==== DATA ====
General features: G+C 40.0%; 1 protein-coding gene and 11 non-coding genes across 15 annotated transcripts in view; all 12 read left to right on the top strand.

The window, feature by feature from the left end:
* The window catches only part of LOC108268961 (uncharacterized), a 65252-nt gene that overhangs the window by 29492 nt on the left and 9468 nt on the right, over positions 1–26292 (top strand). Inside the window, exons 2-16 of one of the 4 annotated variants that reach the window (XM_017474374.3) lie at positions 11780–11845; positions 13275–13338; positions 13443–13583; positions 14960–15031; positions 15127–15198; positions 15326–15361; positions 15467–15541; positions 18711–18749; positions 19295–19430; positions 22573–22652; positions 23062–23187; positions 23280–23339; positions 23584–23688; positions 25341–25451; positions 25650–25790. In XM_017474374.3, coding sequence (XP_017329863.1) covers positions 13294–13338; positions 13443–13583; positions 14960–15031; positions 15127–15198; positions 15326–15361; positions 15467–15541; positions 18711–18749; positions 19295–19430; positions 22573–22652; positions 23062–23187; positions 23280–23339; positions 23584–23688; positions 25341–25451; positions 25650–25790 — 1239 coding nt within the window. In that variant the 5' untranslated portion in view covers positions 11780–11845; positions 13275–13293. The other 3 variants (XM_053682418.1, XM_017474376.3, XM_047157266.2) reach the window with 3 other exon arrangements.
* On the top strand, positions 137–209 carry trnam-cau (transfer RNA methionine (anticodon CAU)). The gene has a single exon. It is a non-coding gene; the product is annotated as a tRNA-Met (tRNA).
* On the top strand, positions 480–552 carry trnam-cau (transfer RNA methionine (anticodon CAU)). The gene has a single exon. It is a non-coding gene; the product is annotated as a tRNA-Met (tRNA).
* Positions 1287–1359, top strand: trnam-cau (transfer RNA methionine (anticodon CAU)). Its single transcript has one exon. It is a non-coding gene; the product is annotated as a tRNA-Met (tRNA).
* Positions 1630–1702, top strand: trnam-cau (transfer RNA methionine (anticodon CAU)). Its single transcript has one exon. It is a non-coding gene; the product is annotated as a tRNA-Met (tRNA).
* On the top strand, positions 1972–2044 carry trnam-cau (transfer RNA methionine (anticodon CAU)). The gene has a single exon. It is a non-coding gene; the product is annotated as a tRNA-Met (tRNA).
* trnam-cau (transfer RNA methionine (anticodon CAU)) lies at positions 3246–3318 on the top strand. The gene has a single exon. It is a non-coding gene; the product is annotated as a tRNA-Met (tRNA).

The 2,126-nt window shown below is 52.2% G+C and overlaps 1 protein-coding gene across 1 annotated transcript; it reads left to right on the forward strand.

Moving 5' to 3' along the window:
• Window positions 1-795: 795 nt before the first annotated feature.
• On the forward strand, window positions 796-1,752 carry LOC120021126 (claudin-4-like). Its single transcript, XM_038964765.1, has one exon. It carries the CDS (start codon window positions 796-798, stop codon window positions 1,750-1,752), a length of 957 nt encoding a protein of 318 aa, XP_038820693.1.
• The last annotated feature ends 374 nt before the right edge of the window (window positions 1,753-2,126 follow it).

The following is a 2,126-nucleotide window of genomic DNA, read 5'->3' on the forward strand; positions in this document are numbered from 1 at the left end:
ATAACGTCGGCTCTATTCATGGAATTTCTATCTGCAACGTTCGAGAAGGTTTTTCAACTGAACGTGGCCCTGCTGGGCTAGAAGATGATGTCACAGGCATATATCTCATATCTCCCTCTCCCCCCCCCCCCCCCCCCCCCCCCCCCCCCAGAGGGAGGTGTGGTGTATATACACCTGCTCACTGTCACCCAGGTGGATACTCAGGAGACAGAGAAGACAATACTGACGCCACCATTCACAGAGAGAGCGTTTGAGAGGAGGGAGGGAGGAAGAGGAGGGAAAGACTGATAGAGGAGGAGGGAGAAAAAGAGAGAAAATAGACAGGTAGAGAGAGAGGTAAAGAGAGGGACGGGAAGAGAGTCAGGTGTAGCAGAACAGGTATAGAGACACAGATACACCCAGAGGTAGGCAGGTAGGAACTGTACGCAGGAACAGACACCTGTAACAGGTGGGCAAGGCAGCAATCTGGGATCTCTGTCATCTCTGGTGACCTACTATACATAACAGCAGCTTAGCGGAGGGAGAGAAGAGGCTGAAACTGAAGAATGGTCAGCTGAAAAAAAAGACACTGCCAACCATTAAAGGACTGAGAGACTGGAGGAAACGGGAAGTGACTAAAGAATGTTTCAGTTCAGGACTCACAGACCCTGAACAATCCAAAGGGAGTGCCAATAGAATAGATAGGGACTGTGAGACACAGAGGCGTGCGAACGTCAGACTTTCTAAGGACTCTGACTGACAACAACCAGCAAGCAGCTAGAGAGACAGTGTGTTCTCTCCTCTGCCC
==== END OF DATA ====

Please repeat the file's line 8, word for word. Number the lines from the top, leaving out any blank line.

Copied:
* On the top strand, positions 1972–2044 carry trnam-cau (transfer RNA methionine (anticodon CAU)). The gene has a single exon. It is a non-coding gene; the product is annotated as a tRNA-Met (tRNA).